FIG. 7 plots data that illustrate the relationship between age-induced shifts to tuning currents ΔItuning, i.e., ΔItuning=In−Ii, and δλB for an exemplary DBR laser. Herein, δλB is the post-aging shift of the Bragg peak wavelength λB from the value for no tuning current, i.e., δλB(In)=λB,n(In)−λB,n(0). Since λB,n(0)=λB,i(0),δλB tracks changes to the Bragg peak wavelength for tuning current, In. The data points show that ΔItuning depends linearly on δλB. The linear dependence is approximately described by line 90 whose slope is “Δa”. In terms of this slope, the relation between post-aging and pre-aging currents In and Ii is approximately given by In=Ii+Δa[λB,n(In)−λB,n(0)].

The functional relationship between pre-aging and post-aging values of the tuning current enables compensating for age-induced wavelength drift during operation of the DBR laser. To operate the DBR laser, the process 70 selects an output wavelength (step 82). The process 70 finds the pre-aging tuning current, Is, that previously generated the selected output wavelength by using the pre-aging relationship between output wavelength and tuning current (step 84). Then, the process 70 applies a new value of tuning current, Ia, to the DBR laser (step 86). The new value Ia corresponds to the pre-aging tuning current, Is, under the relationship found between pre-aging and post-aging tuning currents, i.e., Ia=F(Is). Applying the new value, Ia, of the tuning current produces the selected output wavelength.

FIGS. 8A and 8B illustrate results obtained from compensation process 70 of FIG. 6 for an exemplary DBR laser. FIG. 8A displays measured pre-aging and post-aging functions λB,i(I) and λB,n(I), respectively, which relate Bragg peak wavelength to tuning current for the exemplary DBR laser. FIG. 8A also displays compensated function, λB,n(F(I)) to show the quality of the function F through the agreement between Bragg peak wavelengths λB,n(F(I)) and λB,i(I). FIG. 8B displays pre-aging operating characteristic, λo,i(I), and post-aging operating characteristic, λo,n(I) for the same DBR laser. FIG. 8B also displays the compensated post-aging operating characteristic, λo,n(F(I)), which the process 70 obtained from the function F(Ii) relating pre-aging and post-aging values of tuning currents. Heights and tuning current ranges of the pre-aging and compensated post-aging operating characteristics λo,i(I) and λo,n(F(I)), respectively, agree to within measurement uncertainties.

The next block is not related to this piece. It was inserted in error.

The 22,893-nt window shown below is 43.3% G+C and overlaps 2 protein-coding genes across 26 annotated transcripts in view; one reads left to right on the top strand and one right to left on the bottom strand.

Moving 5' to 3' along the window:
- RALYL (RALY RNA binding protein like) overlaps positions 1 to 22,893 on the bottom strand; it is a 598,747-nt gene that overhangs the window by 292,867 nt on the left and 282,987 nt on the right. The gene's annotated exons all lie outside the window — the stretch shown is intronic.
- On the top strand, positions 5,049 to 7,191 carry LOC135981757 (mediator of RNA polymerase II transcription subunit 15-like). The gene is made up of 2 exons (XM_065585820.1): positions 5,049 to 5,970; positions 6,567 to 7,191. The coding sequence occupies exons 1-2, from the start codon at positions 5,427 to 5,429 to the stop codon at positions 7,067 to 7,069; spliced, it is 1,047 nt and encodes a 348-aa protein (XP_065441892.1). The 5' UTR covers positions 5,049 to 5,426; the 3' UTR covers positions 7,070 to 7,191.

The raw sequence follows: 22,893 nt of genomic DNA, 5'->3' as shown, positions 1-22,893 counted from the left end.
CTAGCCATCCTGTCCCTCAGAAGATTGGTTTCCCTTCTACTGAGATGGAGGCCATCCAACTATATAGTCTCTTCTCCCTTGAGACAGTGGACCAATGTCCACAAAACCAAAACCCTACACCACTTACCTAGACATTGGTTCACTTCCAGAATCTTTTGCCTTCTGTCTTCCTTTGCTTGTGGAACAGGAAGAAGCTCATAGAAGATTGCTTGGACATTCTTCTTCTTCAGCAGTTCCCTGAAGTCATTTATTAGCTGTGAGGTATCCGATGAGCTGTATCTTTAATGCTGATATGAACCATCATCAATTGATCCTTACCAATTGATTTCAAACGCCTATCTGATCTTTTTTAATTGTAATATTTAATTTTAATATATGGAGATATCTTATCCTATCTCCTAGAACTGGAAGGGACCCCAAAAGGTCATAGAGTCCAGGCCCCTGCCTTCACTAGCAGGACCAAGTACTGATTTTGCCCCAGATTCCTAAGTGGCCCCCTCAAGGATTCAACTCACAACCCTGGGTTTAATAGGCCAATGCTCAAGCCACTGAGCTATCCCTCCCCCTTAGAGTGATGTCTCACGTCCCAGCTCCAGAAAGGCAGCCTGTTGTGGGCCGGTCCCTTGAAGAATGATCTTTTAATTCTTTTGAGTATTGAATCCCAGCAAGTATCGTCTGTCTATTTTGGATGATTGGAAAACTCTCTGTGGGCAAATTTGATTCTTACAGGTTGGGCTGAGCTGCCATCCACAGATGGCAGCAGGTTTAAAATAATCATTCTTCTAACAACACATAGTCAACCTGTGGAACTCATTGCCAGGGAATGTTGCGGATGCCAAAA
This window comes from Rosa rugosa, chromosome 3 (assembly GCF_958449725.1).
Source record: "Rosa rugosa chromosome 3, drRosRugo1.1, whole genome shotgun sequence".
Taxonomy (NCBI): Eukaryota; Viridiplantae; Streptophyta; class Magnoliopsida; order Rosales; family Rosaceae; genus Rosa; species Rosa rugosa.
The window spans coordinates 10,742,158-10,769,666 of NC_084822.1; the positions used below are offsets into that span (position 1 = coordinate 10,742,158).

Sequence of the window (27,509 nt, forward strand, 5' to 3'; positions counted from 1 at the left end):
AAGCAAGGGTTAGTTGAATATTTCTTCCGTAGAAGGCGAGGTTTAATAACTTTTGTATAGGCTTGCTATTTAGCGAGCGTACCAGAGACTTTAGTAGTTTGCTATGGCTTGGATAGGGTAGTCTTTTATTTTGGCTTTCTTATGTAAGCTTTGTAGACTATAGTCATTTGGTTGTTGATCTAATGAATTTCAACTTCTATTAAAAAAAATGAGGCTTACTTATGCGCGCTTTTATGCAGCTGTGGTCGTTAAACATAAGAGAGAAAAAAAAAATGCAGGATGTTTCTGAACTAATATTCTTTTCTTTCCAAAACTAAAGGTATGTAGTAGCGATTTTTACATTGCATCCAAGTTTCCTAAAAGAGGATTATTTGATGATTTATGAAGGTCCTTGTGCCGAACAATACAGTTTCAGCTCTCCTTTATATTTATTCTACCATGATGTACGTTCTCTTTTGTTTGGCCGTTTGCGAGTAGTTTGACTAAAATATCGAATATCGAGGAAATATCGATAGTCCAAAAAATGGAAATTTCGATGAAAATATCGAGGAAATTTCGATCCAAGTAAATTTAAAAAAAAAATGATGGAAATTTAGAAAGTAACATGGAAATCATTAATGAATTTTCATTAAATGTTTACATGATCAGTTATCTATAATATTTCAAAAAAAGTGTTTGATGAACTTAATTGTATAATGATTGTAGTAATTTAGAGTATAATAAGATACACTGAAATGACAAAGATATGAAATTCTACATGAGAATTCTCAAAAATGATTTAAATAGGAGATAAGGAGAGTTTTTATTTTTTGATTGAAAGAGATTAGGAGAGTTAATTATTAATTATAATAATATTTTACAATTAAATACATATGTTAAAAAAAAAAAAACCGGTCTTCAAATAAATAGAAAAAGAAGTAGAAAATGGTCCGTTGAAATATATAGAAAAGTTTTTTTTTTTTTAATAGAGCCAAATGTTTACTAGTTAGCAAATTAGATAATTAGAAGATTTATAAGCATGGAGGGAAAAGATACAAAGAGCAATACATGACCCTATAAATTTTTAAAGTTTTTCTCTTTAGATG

The close agreement between the curves for λo,n(F(I)) and λo,i(I) shows that operating the aged DBR laser at compensated values F(Ii) of the pre-aging tuning current, Ii, current eliminates wavelength drift. In particular, if current Ii operated the DBR laser optimally prior to aging, i.e., at a center of a selected step on an operating characteristic, then the current F(Ii), which is provided by process 70, will optimally operate the DBR laser after aging.

3. Measuring Bragg Reflection Spectra

FIG. 9 shows an apparatus 100 for measuring Bragg peak wavelengths and tuning currents of DBR laser 30. The apparatus 100 includes an external light source 102 for illuminating Bragg grating 38 through an optical input/output 104 while the DBR laser 30 is supplied a tuning current, e.g., via terminals 52, 53 and is not lasing. The light source 102 produces a spectrum that is broad and featureless over a wavelength band in which the Bragg reflection spectrum of the Bragg grating 38 is located. To inhibit lasing during measurements of the Bragg reflection spectrum, either no current is applied to the gain section 32 of the DBR laser 30 or the current is kept below the current value at which the gain section 32 becomes transparent. Light reflected by the Bragg grating 38 passes back through optical input/output 104 and is reflected by a reflector 106 into a spectrum analyzer 108. The spectrum analyzer 108 provides data on spectral intensities to a processor 110.

The processor 110 performs an action on DBR laser 30 in response to data on the reflection spectra from spectrum analyzer 108 and time-correlated data on tuning currents from ammeter 111. In some embodiments, the action includes applying a tuning current of value F(Ii) to tuning section 34 to compensate for age-induced shifts to a pre-aging tuning current, Ii. In other embodiments, the action includes qualifying or disqualifying DBR laser 30 with respect to subsequent age-induced wavelength shifts.